A group of moderate Conservative MPs have written to prime minister Rishi Sunak to urge him not to renege on Britain’s international obligations and treaty commitments in order to force through the Rwanda plan.
Earlier this month, the Supreme Court unanimously backed the judgement delivered by the Court of Appeal which declared the government’s flagship deportation policy unlawful because of the risk that asylum seekers sent to Rwanda would be returned to their own country and face persecution in breach of their human rights.
“This was not the outcome we wanted, but we have spent the last few months planning for all eventualities and we remain completely committed to stopping the boats”.
Turning to the European Court of Human Rights in a subsequent press conference, Sunak said: “If the Strasbourg court chooses to intervene against the express wishes of parliament, I am prepared to do what is necessary to get flights off”.
The prime minister has since faced concerted pressure from MPs on his party right to take a hardline in his response to the ruling. At Home Office questions on Monday, secretary of state James Cleverly was urged to “disapply” elements of the ECHR and UN refugee convention in order to block future legal challenges to the Rwanda plan.
Former cabinet minister Sir Simon Clarke said: “Disapplication of elements of the ECHR and the refugee conventions, will be necessary. The Court of Appeals cited human rights. The Supreme Court cited refoulement. What will it be next time in the absence of parliament expressly asserting the will of this House?”.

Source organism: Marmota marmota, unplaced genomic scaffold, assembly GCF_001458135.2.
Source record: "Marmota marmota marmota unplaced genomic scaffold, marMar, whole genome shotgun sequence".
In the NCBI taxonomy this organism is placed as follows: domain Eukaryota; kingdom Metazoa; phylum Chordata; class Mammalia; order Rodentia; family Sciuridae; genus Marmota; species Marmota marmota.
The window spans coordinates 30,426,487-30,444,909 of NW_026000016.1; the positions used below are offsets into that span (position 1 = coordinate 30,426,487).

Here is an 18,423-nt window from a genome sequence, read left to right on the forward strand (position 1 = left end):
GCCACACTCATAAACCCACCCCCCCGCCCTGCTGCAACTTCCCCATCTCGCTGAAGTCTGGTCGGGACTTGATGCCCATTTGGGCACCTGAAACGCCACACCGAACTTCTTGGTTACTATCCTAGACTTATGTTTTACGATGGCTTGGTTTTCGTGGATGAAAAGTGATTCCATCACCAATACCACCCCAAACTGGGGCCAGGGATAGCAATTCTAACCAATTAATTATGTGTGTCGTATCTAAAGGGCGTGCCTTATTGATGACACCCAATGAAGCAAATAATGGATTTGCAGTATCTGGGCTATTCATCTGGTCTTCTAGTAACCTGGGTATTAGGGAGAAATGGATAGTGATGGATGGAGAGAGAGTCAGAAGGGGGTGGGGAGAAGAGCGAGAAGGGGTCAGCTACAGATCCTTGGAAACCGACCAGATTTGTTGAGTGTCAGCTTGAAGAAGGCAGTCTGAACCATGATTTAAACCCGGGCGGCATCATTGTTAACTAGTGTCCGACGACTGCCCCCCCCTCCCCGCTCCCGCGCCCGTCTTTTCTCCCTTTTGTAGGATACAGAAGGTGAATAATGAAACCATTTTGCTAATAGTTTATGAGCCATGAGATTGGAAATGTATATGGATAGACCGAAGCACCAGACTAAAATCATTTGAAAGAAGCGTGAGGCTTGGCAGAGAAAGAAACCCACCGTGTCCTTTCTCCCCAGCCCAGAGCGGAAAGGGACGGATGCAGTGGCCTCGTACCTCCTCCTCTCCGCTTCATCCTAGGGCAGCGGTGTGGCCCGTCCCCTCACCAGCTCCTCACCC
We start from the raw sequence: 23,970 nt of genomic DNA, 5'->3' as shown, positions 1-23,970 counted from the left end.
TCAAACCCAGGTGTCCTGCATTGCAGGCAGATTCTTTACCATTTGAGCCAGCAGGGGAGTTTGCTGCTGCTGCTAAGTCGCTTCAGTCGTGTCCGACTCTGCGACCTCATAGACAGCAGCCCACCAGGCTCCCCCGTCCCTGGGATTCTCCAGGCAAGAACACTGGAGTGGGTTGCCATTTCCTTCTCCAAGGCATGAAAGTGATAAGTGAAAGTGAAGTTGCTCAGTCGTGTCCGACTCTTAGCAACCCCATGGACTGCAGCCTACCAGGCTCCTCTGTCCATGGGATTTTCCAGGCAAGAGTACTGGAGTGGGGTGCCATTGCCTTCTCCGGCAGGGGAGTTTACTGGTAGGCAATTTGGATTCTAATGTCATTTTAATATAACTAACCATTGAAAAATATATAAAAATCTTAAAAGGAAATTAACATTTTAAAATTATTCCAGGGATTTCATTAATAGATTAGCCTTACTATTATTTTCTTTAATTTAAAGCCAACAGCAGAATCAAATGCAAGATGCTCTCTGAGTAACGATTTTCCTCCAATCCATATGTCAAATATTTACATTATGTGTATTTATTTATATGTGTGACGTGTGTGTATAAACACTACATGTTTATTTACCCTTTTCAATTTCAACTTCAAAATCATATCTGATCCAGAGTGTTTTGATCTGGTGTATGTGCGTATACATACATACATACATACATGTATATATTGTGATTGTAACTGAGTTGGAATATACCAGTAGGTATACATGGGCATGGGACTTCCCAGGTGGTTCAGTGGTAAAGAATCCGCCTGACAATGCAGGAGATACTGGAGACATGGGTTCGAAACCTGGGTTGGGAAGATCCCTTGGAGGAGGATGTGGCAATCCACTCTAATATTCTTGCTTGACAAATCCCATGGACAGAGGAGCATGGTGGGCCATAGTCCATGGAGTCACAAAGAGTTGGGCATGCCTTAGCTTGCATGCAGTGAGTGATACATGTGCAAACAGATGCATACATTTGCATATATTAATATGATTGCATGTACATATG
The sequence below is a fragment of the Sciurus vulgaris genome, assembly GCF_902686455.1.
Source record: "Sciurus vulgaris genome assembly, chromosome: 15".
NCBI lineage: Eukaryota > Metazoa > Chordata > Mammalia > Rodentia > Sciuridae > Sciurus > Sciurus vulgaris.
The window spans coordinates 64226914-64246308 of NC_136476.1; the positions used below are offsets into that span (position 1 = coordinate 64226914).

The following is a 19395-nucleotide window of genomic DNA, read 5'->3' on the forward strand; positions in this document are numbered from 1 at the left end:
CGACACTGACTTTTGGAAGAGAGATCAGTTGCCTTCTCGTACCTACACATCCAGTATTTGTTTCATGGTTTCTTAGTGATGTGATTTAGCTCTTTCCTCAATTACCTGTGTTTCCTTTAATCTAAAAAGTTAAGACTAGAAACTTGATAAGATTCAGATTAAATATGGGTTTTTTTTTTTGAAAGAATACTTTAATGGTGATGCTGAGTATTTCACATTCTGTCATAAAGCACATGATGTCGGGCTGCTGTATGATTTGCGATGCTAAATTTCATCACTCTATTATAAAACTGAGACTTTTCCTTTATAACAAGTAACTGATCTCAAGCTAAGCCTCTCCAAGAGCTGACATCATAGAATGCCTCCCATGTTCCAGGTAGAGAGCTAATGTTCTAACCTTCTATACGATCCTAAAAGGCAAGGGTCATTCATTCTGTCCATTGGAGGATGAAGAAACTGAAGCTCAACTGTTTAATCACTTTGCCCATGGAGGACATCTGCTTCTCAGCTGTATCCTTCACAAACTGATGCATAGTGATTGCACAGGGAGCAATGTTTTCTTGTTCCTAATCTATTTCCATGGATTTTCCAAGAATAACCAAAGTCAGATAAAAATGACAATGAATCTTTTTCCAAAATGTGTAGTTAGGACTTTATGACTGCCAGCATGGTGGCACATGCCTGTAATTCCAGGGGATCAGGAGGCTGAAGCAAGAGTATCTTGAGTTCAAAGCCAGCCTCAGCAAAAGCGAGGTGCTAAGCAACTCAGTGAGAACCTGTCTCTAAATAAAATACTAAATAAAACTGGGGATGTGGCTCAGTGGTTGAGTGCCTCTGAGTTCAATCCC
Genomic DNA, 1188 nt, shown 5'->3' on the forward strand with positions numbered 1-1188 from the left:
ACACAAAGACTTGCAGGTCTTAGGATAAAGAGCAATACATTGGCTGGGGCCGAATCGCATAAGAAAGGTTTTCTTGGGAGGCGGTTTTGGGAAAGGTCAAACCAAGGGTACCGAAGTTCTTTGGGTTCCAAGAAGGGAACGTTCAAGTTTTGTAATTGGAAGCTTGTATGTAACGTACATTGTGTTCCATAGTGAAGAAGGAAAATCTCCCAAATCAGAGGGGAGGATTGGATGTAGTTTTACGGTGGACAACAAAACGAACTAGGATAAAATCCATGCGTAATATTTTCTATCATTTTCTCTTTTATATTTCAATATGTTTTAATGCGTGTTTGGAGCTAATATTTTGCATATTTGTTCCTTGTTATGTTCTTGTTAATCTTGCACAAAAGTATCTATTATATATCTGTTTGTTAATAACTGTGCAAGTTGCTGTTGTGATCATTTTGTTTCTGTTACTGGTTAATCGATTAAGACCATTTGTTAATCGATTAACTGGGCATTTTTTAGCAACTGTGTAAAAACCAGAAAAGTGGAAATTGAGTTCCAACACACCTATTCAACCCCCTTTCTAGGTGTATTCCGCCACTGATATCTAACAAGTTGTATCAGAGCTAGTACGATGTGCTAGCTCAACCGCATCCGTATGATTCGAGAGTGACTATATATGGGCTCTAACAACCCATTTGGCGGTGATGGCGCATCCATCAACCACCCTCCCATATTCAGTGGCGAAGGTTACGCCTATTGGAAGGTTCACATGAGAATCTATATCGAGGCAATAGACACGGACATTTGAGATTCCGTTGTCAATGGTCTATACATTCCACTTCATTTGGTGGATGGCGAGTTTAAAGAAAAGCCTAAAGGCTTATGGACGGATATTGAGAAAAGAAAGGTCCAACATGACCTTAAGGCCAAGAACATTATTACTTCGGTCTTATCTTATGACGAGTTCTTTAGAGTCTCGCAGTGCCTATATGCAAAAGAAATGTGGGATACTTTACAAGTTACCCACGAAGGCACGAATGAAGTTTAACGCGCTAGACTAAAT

Former home secretary Suella Braverman wrote to the prime minister last month, in the wake of her sacking, to urge him to include such “notwithstanding clauses” in the new legislation Sunak has already promised will revive the Rwanda policy.
Damian Green, chair of the moderate One Nation group of moderate Conservative MPs, told the newspaper: “There are very widespread concerns across the parliamentary party that Britain must maintain its reputation as a country that believes in the rule of law.”
And Sir Bob Neill, chair of the House of Commons justice committee, said: “Many Conservative voters in traditional seats are uneasy with picking fights with the country’s institutions and want to keep to the treaties we have entered into.”
Green has previously likened Suella Braverman’s proposed approach to moving the blocked Rwanda plan forward to something “Putin and Xi do”.
Writing on X (formerly Twitter) Conservative MP Damian Green said earlier this month: “[This] second test is the most unconservative statement I have ever heard from a Conservative politician”.
Green, who served as the de facto deputy prime minister under Theresa May, added: “Giving the state the explicit power to override every legal constraint is what Putin and Xi do. We absolutely cannot go there.”
Rishi Sunak’s cabinet is reported to be split on the issue of Rwanda, with immigration minister Robert Jenrick said to favour taking robust action.
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